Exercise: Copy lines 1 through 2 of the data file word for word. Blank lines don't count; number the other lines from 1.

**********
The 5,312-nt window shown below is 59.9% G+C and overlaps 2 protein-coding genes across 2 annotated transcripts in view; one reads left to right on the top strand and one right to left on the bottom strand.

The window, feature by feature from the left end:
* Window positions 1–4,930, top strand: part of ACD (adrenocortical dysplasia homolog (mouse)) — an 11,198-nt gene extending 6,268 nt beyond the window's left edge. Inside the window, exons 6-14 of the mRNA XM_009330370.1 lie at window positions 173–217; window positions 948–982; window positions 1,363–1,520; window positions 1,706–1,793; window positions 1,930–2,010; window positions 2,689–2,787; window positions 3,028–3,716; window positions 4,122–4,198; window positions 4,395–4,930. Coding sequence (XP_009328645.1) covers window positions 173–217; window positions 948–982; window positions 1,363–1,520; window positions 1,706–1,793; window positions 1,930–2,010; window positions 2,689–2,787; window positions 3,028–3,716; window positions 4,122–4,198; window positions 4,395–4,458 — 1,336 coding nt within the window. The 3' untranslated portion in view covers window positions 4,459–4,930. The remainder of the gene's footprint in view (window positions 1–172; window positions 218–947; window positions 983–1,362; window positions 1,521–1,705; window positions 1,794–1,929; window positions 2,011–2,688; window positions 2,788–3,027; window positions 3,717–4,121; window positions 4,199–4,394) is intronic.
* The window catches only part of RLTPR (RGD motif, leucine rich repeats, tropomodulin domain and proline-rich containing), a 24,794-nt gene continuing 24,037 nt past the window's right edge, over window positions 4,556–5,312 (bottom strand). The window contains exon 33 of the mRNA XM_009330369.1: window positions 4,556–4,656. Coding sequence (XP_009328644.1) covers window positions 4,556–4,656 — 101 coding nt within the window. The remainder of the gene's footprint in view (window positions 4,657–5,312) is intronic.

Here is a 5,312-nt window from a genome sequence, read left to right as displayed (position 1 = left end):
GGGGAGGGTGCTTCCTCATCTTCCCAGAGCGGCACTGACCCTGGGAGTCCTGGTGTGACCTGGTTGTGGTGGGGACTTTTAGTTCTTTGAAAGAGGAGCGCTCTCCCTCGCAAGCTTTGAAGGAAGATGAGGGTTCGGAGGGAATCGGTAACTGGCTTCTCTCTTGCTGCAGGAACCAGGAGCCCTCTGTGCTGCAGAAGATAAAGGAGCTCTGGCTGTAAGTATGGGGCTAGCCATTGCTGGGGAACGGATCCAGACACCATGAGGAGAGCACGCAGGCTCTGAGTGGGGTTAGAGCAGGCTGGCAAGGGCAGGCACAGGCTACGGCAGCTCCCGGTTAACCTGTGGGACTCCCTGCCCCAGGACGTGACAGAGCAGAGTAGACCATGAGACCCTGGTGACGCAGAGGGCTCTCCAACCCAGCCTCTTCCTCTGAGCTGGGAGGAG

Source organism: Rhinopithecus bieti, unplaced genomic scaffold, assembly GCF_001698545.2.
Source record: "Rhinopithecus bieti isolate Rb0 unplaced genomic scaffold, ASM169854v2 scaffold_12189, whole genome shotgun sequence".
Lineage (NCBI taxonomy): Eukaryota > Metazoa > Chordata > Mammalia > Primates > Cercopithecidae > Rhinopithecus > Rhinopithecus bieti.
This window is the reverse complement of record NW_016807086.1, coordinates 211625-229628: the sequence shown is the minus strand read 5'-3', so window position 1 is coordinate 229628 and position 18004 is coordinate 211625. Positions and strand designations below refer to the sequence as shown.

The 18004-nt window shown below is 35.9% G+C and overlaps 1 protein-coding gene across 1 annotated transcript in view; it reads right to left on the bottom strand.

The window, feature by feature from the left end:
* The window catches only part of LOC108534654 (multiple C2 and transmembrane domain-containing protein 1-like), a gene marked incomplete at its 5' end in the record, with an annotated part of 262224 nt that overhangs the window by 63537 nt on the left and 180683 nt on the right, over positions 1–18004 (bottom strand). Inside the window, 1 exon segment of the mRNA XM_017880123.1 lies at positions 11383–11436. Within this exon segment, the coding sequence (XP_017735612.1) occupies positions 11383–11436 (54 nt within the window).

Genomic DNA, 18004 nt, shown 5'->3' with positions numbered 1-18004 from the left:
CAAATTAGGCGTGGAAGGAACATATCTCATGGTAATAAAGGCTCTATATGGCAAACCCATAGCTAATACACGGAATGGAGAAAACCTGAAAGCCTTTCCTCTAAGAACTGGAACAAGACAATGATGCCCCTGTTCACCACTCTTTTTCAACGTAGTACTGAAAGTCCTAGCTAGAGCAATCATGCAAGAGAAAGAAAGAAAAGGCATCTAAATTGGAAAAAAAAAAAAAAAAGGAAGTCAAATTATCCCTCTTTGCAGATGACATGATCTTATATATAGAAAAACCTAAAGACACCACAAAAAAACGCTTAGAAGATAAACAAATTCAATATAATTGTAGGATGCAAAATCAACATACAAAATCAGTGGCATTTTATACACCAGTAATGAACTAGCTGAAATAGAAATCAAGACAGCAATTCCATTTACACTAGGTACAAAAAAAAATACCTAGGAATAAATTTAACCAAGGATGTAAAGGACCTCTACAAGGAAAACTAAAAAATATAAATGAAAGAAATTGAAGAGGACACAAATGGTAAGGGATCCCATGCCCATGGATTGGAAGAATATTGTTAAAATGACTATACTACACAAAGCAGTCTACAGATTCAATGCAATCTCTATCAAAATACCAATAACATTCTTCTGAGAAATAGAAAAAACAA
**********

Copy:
The 5,312-nt window shown below is 59.9% G+C and overlaps 2 protein-coding genes across 2 annotated transcripts in view; one reads left to right on the top strand and one right to left on the bottom strand.

The window, feature by feature from the left end: